- Preheat the oven to 140C. Trim all the green leaves from the cauliflower, allowing 1 small or ½ large cauliflower per person. Drizzle with olive oil, a generous dusting of fine salt and bake in the oven. Start with 20 minutes, checking the root with a knife to see when it’s tender. The florets should yield and just hold together. Bake for another 5-10 minutes if needed.
- Whilst the cauliflower is cooking, make the cashew butter. We make our own in the restaurant but it requires a very good blender and a lot of patience. Use a quality brand like Meridian cashew butter, add 10g maple syrup and 10g fresh, finely grated turmeric. Smash the turmeric in a pestle and mortar if available, or grate finely on a micro plane. You can use dried if fresh is not available but the fresh gives such an ethereal perfumed finish to the dish it is well worth seeking out. Mix very well.
- (N.B The recipe makes more than you need but it keeps well in the fridge & is delicious with pretty much anything.)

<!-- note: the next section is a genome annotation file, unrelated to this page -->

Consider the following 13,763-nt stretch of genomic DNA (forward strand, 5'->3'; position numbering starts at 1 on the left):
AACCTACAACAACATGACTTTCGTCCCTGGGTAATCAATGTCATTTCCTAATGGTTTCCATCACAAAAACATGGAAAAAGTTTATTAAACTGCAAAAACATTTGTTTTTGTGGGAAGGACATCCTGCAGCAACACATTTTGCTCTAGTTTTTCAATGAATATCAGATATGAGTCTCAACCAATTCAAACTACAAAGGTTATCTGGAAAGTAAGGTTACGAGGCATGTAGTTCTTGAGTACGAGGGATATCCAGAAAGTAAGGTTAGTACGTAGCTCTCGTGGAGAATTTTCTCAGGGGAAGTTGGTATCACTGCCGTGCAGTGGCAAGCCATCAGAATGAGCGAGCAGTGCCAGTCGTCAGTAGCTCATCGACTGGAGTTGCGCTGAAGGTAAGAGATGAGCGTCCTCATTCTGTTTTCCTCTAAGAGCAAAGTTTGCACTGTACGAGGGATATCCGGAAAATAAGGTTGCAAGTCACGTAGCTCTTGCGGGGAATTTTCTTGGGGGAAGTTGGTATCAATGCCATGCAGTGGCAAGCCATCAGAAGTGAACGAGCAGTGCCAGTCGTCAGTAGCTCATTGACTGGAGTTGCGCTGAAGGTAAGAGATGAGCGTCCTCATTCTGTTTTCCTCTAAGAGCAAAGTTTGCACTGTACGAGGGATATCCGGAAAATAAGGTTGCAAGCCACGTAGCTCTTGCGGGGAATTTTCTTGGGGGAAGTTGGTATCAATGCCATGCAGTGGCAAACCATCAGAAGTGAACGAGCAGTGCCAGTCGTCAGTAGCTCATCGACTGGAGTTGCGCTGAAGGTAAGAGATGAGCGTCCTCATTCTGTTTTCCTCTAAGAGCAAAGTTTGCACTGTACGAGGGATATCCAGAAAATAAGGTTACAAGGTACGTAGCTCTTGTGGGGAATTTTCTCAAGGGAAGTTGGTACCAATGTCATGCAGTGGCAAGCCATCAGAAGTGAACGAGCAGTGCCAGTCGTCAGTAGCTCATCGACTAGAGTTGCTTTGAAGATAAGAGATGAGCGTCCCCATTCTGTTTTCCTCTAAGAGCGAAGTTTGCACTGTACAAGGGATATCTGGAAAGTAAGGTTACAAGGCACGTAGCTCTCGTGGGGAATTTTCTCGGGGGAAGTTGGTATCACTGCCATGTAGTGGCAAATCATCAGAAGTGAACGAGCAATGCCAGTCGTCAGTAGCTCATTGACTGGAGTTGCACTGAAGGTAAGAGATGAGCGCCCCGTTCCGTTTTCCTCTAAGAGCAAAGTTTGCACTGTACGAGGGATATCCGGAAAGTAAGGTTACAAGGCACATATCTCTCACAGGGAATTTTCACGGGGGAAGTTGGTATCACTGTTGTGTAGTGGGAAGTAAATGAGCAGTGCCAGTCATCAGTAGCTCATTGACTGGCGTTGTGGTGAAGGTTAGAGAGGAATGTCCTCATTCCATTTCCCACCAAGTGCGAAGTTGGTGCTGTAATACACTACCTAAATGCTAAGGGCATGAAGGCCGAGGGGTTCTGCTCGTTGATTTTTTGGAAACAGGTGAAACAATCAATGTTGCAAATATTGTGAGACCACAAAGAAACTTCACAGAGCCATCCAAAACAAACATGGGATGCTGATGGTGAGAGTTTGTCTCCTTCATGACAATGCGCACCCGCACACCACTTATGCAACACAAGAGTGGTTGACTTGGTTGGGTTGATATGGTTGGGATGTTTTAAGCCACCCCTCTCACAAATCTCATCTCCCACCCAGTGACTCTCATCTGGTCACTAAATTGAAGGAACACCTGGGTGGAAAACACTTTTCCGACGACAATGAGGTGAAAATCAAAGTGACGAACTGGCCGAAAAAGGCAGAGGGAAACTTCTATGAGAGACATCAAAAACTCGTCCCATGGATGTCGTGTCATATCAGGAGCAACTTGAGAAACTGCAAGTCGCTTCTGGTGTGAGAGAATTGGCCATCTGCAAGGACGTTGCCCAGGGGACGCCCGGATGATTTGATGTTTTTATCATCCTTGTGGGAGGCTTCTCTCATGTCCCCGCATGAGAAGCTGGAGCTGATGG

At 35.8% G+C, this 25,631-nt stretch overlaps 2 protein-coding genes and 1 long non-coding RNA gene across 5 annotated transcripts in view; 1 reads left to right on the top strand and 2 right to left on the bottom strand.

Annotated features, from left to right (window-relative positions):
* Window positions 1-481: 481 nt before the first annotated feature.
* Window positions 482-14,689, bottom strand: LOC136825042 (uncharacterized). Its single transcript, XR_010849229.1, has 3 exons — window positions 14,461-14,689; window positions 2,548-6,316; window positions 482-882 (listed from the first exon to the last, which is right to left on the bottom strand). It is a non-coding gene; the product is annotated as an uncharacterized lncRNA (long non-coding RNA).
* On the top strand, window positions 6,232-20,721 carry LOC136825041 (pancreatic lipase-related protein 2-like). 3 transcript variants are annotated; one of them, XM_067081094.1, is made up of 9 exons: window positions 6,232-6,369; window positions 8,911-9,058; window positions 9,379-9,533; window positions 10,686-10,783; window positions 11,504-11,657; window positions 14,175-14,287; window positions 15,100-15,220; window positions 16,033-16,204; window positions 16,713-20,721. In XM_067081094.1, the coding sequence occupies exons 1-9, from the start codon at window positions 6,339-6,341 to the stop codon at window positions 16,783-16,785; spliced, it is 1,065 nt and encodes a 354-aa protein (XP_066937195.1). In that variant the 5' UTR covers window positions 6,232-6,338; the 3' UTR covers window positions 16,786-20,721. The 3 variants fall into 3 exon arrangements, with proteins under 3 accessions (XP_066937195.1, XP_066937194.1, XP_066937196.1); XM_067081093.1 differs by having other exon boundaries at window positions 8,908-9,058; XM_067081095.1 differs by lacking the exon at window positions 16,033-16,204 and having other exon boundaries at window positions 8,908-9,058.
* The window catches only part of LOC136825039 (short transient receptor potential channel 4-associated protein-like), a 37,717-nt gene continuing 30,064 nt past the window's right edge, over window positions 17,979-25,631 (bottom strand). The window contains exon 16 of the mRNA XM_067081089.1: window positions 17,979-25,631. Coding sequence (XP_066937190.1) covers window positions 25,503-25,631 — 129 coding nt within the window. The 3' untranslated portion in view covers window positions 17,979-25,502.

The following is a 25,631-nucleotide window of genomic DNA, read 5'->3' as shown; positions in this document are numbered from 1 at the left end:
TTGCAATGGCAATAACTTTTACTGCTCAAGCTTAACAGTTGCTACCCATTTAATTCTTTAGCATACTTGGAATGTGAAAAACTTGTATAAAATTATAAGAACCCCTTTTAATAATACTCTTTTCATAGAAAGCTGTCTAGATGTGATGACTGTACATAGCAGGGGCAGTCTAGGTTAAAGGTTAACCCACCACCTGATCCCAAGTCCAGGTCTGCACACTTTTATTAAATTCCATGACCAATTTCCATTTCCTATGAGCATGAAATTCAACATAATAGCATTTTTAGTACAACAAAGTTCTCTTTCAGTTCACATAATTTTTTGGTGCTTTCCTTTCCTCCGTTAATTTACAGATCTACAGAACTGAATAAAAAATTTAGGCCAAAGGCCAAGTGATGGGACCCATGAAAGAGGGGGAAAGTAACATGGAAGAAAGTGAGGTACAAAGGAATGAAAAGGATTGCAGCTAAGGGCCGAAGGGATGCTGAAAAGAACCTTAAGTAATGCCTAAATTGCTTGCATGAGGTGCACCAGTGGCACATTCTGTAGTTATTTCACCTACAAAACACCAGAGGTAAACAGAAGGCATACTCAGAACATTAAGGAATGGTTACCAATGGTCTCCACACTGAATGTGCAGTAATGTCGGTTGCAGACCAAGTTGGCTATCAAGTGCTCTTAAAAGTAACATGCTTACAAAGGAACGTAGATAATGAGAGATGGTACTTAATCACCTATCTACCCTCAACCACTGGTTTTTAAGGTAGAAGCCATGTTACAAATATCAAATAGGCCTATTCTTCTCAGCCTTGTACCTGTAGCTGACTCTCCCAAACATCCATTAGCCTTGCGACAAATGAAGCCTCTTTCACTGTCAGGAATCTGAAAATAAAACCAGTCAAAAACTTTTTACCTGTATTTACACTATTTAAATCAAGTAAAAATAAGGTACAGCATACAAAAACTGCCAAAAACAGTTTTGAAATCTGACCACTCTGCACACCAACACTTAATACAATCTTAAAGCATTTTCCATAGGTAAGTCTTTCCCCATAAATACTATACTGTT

- Caper and raisin dressing gives a sweet, sour and salty finish that lifts the cauliflower and balances the richness of the butter. Take 100g golden raisins, cover with water in a pan and bring to the boil. When boiled, immediately turn off and drain the raisins, leave in the sieve to drain dry. Mix with 100g capers (adding a good dash of their vinegary brine). Finally add a finely chopped shallot and a drizzle of olive oil. Mix together.
- Preheat a griddle pan or – better – use a bbq. Break the cauliflower into natural chunky florets and char the cauliflower to get some colour and a bit of smoke until it’s hot inside.
- Meanwhile, in another pan, warm up some of the caper and raisin mix with a tablespoon of water. When hot, throw in the cauliflower florets and gently turn to coat in the mix. Drizzle with a little olive oil.
- To serve, dot some of the cashew butter on each serving plate. Place the cauliflower florets on next and then top with some of the caper and raisin that is left behind in the pan.
- We serve with some wilted spinach as a garnish but this is totally up to you. Fresh coriander leaves would also work well.
A traditional Provençal dish originating from the port city of Marseille, Bouillabaisse is a stew originally made by Marseille fishermen, using unpopular bony rockfish. Featuring a school of several fish, chef Alex Jackson’s Bouillabaisse recipe is relatively simple to follow at home. An ideal fish-based dinner party main.
- 1 Small Crab this will be smashed up so try to buy cheap, crippled crabs if possible
- 500 g Red mullet filleted, head and bones reserved, gills removed and washed